12/31/2014 07:00 am ET Updated Dec 06, 2017

The 7 Most Impressive Homes Of 2014

This year was a particularly exciting one for homes all over the world. From uniquely designed mansions to teeny-tiny homes, people really showed that whether you decide to live big or small, the possibilities are endless.

We've rounded up seven homes that really impressed us this year -- from a home that looks like it should be in a fantasy movie to an address that leads to a literal dumpster. We only hope 2015 brings us such creative and beautiful dwellings.

1. The "Mushroom House" in upstate New York.



Fun fact: This house was originally supposed to emulate Queen Anne's lace, but something went differently during the building process, and once it was completed, it earned the nickname "The Mushroom House." Located in Pittsford, New York, the house consists of "five separate 80-ton, polyurethane and concrete units" that sit on huge "stems." It's still for sale at an asking price of $925,000

2. An enviable tiny home that only cost $30,000 to build.



31-year-old web designer Alek Lisefski built this teeny home for his girlfriend and him in a 8-by-12 foot flatbed trailer. Serving as a perfect example of comfortable yet budget-friendly living, the Sebastopol, California home only cost $30,000 to build. The trailer sits in the backyard space of another house, and the couple pay for the space by doing yard work for the homeowners.

3. This abandoned French chateau that is getting a major makeover.



Anyone who loves flipping homes needs to start following Karina and Craig Waters' blog, which focuses on their efforts to renovate the 94-room Chateau de Gudanes in Midi-Pyrenees in the South of France. The couple bought the massive chateau in 2013 and found it to be in less than stellar shape. That could be because its history traces back to 13th century. On top of that, the Waters discovered that it was designed by Ange-Jacques Gabriel, one of the leading French architects of the time, responsible for the Place de la Concorde and Hotel de Crillon. The Waters suddenly had the challenging yet amazing project ahead of them of renovating the home while also preserving its important history.

4. Another amazing tiny home built inside of a dumpster in Austin.



One man's trash is another man's home. Seriously. Huston-Tillotson University's environmental science professor Jeff Wilson goes by "Professor Dumpster" and he has been living in a dumpster (he prefers to call it a "magic box") for most of the year. In an effort to teach the world "a new approach to the way single-family homes use their resources," Wilson lives in a 33-foot square home that is one percent of the size of an average American household. Check out "The Dumpster Project" website to learn more and to donate to his cause.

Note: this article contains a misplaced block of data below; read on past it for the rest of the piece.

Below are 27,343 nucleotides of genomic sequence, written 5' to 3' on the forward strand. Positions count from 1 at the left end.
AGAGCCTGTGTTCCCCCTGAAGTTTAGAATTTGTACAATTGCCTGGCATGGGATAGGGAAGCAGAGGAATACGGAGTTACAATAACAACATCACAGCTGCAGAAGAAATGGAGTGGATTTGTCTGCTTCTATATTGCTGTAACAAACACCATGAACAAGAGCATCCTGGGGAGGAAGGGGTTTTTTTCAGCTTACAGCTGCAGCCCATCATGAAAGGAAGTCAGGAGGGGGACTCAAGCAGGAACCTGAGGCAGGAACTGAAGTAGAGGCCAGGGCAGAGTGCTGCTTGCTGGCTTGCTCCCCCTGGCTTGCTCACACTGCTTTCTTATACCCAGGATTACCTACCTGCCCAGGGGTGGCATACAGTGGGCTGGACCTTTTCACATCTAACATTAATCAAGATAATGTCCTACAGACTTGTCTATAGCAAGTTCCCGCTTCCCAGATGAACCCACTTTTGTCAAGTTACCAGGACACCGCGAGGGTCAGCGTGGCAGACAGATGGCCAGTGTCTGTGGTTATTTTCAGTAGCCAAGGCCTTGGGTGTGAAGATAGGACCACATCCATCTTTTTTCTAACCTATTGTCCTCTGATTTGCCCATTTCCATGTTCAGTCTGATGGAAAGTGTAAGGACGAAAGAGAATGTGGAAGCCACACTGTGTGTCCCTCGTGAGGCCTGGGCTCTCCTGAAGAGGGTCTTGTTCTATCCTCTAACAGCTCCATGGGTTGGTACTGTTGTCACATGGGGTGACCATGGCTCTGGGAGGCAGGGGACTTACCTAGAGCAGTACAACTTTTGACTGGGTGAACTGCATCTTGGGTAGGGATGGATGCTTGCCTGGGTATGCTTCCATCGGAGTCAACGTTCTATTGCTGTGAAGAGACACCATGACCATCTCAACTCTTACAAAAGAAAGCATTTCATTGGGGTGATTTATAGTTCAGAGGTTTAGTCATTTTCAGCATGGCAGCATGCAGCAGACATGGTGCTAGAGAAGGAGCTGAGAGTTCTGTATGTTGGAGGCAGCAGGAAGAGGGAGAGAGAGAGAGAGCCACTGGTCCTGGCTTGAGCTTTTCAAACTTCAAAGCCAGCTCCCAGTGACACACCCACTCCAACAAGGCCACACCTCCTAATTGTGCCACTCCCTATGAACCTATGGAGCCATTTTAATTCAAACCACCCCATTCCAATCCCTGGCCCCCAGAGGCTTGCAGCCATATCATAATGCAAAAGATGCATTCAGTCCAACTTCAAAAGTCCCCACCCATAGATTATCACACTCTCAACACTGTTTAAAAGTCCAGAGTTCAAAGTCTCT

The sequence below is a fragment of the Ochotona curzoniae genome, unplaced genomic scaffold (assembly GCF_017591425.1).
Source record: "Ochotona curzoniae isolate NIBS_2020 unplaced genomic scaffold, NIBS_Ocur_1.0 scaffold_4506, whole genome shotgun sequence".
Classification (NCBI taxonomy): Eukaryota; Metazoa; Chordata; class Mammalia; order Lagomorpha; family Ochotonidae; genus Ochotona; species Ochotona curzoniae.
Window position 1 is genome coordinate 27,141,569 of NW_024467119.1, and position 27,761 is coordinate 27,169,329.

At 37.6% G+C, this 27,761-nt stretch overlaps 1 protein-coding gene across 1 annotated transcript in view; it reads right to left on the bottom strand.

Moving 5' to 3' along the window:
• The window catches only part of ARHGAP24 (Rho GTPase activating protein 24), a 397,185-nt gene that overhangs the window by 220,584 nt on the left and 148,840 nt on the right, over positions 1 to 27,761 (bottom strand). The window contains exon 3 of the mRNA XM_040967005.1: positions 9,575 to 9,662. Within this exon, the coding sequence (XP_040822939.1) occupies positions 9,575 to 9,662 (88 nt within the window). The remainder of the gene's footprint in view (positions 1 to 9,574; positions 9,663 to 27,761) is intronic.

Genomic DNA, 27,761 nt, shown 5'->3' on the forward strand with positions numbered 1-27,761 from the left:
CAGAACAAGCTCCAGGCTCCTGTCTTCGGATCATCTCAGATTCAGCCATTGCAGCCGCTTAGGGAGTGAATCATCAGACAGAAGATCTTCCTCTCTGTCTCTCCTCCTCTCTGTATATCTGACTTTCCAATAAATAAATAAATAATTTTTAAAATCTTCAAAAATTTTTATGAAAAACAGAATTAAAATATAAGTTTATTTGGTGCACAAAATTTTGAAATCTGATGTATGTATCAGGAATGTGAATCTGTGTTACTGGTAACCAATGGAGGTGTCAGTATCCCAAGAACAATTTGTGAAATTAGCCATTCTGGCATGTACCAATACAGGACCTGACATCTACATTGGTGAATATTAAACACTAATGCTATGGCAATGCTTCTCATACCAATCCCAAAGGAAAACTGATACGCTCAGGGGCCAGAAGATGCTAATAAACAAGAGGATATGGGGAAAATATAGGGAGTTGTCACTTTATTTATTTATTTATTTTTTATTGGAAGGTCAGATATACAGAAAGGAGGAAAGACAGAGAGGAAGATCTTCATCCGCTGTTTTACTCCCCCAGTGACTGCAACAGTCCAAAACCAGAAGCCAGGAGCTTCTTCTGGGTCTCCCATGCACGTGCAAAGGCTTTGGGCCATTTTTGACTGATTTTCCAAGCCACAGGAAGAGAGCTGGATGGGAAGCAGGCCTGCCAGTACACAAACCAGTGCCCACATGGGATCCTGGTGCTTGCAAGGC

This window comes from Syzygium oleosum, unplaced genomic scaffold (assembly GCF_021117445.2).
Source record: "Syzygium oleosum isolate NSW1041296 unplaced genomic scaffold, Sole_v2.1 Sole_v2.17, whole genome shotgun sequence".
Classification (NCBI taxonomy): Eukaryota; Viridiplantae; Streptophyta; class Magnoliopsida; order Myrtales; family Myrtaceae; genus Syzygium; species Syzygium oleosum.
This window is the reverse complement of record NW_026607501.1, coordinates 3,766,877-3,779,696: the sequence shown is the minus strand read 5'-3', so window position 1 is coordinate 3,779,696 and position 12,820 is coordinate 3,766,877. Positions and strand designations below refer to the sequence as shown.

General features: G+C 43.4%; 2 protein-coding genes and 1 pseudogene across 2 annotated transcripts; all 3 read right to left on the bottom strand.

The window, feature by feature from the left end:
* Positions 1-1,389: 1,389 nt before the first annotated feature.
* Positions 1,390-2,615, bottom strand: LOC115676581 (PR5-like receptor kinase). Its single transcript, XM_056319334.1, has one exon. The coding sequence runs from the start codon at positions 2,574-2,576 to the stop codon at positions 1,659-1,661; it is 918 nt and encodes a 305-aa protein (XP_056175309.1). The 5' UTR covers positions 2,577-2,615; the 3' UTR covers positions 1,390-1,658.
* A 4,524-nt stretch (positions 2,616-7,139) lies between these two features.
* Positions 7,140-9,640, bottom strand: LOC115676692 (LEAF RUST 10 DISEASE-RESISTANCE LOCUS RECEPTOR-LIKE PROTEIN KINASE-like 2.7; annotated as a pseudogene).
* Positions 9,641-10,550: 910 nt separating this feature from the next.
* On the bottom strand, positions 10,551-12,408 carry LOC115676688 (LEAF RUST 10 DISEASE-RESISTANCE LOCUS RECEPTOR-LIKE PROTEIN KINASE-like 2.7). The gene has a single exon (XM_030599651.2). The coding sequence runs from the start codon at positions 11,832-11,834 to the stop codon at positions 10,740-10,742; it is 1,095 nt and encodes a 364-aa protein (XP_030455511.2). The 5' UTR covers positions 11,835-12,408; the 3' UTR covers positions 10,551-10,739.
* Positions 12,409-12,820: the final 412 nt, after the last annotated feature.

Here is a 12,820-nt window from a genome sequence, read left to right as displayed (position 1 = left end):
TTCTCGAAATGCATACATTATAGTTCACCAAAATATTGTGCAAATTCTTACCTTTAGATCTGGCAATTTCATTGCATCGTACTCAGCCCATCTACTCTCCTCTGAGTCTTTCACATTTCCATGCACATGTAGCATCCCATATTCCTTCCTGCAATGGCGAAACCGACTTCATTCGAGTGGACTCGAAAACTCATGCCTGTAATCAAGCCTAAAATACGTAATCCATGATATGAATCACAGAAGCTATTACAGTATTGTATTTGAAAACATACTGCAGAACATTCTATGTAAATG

5. This opulent Vancouver home that still makes us want to live in a mansion one day.



We know sometimes you still dream of living in a lavish mansion and this four-level home situated in the South Cambie neighborhood of Vancouver totally fits the bill. Priced at just under five million, the perks you get could be worth it. If you're looking for a home that has walls full of interesting murals, marble floors, a floating staircase, a movie theatre, and an exercise room with a sauna, among many more things, this could be the perfect place for you.

6. A house in Maryland that belongs in a "Lord of the Rings" movie.



This home is truly for someone who doesn't want to live inside a box, but rather, inside of a completely unknown shape. The home is currently for sale for a whopping $1.2 million. The current owners bought the house in 1967 and transformed it into an actual livable place by adding high ceilings, skylights and swooping curves. According to the real estate company who holds the listing, Long & Foster, the home is "literally within a stone's throw from D.C."

7. This apartment that expands with the wave of a hand.

Researchers at MIT Media Lab’s Changing Places have created the ultimate solution for people living in all those small apartments in cities across the world desperate for any inch of extra space. CityHome, a mechanical box that kind of looks like a large closet, instantly opens up to provide an apartment with a hiding bed, table, kitchen, workspace, closet and storage units. And it gets better: The unit is based on low-friction rollers which allows the structure to be moved a few feet in any direction in order to really maximize space wherever it may be needed.



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